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Hey! Look who's in the paper!

<em>Apprentice to Murder</em> available now at Amazon.com

Ok, fine. That's an advertisement I placed myself in this month's edition of the local Newnan advertiser, The Paper. And it seems to be working. I've already got 8 new hits at JamesWalterStephens.com. Woot!

Here's a better pic of the ad, which was put together by the same guy who designed the book art and layout (hint: it's me):

All fingers point to Prince Robin when his cousin, the heir apparent, dies under questionable circumstances. To prevent civil war, Robin abdicates his birthright for an apprenticeship under the Royal Wizard. Yet one by one, other inhabitants of Windwick Castle continue to die. As the pressure mounts, it’s up to Robin to solve the crimes and save his kingdom, not to mention his own reputation. The apprentice wizard is going to learn the hard way that even magic has its limits.
Disclaimer: I might not be a "local author" where you live.

And here's a gentle reminder that you can buy a copy the book for yourself on Amazon.com.

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Now that I'm no longer tending for a sick dog, I finally have some time to get stuff done. Stuff like publishing a novel!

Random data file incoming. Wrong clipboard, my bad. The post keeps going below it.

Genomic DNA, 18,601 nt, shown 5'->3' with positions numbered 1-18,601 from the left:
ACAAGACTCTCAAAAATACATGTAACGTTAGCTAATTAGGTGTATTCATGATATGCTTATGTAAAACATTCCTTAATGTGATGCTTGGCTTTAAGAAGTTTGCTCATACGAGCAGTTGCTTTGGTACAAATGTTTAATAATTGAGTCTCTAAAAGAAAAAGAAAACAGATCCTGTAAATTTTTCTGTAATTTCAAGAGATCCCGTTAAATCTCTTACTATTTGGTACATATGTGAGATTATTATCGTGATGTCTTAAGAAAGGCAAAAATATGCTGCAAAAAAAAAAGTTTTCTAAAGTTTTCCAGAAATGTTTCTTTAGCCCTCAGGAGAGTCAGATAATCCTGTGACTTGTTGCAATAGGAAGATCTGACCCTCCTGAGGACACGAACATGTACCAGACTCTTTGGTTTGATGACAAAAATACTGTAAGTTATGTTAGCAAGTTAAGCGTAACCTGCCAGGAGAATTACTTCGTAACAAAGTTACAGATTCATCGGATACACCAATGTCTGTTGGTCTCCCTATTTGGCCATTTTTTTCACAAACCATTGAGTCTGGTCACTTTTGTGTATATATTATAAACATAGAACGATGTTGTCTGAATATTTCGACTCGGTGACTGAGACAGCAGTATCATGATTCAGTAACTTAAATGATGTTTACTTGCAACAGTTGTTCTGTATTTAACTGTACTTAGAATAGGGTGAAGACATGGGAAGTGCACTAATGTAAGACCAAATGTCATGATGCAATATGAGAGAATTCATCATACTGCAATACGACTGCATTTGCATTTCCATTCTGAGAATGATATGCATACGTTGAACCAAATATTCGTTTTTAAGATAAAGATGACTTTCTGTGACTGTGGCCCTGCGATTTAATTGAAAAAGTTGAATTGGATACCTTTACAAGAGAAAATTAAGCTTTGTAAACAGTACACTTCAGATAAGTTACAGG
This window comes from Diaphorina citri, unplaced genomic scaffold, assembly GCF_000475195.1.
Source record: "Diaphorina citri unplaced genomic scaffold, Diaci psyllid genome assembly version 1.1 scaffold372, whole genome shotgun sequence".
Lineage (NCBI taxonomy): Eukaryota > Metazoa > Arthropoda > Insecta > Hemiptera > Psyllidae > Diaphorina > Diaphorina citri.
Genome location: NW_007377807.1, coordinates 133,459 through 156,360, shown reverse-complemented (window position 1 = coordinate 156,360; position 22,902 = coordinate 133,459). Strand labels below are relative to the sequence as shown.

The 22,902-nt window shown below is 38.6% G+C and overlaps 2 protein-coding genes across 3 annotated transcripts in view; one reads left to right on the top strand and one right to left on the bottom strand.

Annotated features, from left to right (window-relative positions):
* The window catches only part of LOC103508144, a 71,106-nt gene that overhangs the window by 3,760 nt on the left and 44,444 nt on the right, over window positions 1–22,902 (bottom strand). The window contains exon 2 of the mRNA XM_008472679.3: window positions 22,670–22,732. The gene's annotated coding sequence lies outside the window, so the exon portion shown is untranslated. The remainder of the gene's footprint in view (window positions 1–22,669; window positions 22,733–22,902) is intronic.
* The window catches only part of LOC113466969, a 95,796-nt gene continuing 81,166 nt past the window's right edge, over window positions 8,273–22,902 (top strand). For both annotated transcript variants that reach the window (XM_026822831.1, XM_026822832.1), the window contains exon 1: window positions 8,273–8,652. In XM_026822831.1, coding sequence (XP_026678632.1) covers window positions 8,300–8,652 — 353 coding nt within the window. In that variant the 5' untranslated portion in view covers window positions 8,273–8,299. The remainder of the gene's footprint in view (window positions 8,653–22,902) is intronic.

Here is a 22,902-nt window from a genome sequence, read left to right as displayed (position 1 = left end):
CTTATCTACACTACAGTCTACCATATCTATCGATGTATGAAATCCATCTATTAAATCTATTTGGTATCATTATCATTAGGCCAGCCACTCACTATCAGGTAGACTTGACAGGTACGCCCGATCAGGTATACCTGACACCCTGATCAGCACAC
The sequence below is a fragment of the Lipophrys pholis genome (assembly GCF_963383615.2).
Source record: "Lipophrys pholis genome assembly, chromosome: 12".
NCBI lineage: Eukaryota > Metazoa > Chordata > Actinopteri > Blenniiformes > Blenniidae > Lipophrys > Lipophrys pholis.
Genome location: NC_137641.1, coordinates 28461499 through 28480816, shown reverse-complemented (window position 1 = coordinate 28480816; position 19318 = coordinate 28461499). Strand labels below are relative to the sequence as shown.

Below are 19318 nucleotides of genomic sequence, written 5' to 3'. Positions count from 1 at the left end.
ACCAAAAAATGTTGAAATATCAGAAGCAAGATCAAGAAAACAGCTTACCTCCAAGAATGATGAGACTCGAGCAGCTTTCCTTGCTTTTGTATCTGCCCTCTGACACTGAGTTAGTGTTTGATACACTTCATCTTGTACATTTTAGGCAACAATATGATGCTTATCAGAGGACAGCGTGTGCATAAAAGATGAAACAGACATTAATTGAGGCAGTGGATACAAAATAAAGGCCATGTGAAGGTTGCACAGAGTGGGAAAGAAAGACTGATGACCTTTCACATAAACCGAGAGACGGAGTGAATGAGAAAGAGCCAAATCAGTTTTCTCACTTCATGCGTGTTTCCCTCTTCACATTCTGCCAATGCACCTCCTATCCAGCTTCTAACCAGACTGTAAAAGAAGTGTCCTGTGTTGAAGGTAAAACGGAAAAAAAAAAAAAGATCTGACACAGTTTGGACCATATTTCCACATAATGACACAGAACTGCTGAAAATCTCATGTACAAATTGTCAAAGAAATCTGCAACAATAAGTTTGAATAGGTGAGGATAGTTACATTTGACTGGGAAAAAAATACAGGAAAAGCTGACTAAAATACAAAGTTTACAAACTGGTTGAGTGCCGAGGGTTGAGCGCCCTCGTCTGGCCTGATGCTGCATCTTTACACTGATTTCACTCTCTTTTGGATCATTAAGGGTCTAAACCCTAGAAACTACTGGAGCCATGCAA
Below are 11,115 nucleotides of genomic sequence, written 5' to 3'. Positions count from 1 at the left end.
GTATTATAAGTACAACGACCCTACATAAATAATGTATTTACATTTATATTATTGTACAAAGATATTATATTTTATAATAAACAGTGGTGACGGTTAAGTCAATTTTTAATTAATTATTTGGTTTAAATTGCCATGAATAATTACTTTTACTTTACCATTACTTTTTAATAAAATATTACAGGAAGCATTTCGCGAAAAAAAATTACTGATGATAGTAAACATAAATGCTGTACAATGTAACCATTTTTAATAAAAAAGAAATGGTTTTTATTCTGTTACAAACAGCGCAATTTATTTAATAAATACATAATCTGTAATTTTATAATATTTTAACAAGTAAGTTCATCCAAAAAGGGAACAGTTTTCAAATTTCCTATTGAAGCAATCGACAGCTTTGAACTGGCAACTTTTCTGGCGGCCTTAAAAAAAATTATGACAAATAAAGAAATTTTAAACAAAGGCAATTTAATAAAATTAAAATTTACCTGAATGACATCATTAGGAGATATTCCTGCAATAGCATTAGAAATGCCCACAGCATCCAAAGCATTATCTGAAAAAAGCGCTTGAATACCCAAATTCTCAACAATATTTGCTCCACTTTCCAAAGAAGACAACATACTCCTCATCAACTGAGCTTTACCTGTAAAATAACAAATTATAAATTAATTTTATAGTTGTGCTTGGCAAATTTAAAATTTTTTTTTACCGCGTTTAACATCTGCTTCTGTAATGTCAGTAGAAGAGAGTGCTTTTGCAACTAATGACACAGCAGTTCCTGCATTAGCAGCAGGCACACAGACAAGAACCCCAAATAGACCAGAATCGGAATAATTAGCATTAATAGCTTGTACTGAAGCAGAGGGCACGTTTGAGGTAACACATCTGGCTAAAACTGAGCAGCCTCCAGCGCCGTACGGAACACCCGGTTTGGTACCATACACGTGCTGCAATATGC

Apprentice to Murder

Apprentice to Murder: The Tale of Robin the Rascal in the Wizard's Own Words, my latest novel, is now available in both a $15 paperback edition and a $2.99 Kindle eBook on Amazon.com. Just in time for Christmas!

This is my fifth novel, after the Central Kingdoms Chronicles quadrilogy (The Wizards of Ranaloy, Prince Thorgils' War, A Quest Before Dying, and Specter of the Lich). Those were all about wizards. I admit that this one is too. But it's also a cozy murder mystery!

According to the book cover (which I also wrote):

Life is easy for young Prince Robin. Growing up with the luxuries afforded members of the royal family, he dreams of one day becoming a knight like his late father. But the young nobleman’s dreams are derailed when his cousin, heir apparent Prince John, dies under questionable circumstances. Fingers quickly point to Robin, who inconveniently happens to be the next in the line of succession and the last person to have seen John alive.